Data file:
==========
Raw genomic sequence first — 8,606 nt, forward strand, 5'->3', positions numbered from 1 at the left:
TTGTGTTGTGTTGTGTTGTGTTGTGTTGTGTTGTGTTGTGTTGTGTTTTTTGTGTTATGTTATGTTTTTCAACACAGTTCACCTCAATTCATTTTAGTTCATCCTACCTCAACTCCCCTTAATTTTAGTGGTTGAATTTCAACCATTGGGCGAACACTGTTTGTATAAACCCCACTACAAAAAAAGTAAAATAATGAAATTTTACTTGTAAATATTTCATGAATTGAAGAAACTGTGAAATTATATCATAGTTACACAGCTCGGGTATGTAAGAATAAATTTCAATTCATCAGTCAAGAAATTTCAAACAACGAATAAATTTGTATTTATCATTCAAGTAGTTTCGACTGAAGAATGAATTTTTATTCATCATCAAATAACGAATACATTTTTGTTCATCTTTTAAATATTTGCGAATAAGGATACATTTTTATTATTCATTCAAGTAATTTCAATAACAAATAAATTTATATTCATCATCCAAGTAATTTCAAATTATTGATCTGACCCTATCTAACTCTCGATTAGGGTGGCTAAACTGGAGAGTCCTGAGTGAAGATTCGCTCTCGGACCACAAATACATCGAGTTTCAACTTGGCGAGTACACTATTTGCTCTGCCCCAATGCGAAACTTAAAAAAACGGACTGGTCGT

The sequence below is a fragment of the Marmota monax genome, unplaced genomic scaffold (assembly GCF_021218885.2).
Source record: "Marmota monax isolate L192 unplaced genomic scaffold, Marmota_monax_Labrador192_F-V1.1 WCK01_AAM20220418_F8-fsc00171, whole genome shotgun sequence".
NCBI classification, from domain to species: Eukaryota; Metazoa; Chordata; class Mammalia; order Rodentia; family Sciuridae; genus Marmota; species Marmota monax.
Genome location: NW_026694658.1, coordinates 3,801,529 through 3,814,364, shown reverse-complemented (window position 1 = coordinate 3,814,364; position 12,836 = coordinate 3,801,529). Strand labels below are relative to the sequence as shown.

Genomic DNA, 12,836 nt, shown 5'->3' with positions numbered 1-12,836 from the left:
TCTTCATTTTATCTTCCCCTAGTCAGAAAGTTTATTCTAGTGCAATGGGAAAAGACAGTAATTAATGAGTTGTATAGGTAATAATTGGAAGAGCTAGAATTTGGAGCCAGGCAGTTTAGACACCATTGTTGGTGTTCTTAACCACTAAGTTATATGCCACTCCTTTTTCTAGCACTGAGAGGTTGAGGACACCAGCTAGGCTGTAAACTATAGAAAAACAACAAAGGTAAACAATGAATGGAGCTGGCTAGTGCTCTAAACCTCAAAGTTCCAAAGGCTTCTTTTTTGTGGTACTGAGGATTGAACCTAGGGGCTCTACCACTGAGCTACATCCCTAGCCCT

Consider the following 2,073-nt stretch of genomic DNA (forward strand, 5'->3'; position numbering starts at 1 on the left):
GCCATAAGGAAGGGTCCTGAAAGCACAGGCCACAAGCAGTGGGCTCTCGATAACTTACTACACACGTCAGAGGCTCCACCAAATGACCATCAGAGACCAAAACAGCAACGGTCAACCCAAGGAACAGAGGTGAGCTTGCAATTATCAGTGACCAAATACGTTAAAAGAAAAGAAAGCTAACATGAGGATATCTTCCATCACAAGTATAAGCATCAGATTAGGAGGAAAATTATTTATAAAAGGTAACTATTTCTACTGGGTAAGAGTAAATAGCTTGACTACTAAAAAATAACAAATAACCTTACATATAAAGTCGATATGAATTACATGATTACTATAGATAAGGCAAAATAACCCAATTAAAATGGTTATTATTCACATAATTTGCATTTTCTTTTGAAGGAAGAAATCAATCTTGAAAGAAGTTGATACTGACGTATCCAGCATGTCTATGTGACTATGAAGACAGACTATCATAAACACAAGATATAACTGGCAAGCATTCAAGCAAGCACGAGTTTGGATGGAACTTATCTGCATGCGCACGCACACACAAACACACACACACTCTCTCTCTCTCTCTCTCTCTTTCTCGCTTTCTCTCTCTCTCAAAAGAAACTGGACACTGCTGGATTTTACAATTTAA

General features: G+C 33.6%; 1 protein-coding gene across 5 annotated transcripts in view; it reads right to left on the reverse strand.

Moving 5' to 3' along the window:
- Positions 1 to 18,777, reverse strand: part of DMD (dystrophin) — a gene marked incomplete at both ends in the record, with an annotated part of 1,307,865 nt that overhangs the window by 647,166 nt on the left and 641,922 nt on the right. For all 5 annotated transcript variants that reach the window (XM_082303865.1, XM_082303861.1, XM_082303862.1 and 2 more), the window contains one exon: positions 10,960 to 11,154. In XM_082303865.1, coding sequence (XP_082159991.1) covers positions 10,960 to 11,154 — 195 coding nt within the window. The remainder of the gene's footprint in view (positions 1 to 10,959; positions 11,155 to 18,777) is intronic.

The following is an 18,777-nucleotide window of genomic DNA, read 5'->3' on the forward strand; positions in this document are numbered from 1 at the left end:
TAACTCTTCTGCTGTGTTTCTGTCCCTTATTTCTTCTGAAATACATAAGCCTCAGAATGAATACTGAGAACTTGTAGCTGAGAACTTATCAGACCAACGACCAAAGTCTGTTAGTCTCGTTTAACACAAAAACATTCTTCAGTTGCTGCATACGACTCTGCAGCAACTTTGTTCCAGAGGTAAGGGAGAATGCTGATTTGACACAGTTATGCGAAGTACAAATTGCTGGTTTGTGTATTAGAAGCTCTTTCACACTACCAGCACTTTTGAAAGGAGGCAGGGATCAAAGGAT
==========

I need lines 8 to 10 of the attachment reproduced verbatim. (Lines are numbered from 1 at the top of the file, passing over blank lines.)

TCTTCATTTTATCTTCCCCTAGTCAGAAAGTTTATTCTAGTGCAATGGGAAAAGACAGTAATTAATGAGTTGTATAGGTAATAATTGGAAGAGCTAGAATTTGGAGCCAGGCAGTTTAGACACCATTGTTGGTGTTCTTAACCACTAAGTTATATGCCACTCCTTTTTCTAGCACTGAGAGGTTGAGGACACCAGCTAGGCTGTAAACTATAGAAAAACAACAAAGGTAAACAATGAATGGAGCTGGCTAGTGCTCTAAACCTCAAAGTTCCAAAGGCTTCTTTTTTGTGGTACTGAGGATTGAACCTAGGGGCTCTACCACTGAGCTACATCCCTAGCCCT

Consider the following 2,073-nt stretch of genomic DNA (forward strand, 5'->3'; position numbering starts at 1 on the left):
GCCATAAGGAAGGGTCCTGAAAGCACAGGCCACAAGCAGTGGGCTCTCGATAACTTACTACACACGTCAGAGGCTCCACCAAATGACCATCAGAGACCAAAACAGCAACGGTCAACCCAAGGAACAGAGGTGAGCTTGCAATTATCAGTGACCAAATACGTTAAAAGAAAAGAAAGCTAACATGAGGATATCTTCCATCACAAGTATAAGCATCAGATTAGGAGGAAAATTATTTATAAAAGGTAACTATTTCTACTGGGTAAGAGTAAATAGCTTGACTACTAAAAAATAACAAATAACCTTACATATAAAGTCGATATGAATTACATGATTACTATAGATAAGGCAAAATAACCCAATTAAAATGGTTATTATTCACATAATTTGCATTTTCTTTTGAAGGAAGAAATCAATCTTGAAAGAAGTTGATACTGACGTATCCAGCATGTCTATGTGACTATGAAGACAGACTATCATAAACACAAGATATAACTGGCAAGCATTCAAGCAAGCACGAGTTTGGATGGAACTTATCTGCATGCGCACGCACACACAAACACACACACACTCTCTCTCTCTCTCTCTCTCTTTCTCGCTTTCTCTCTCTCTCAAAAGAAACTGGACACTGCTGGATTTTACAATTTAA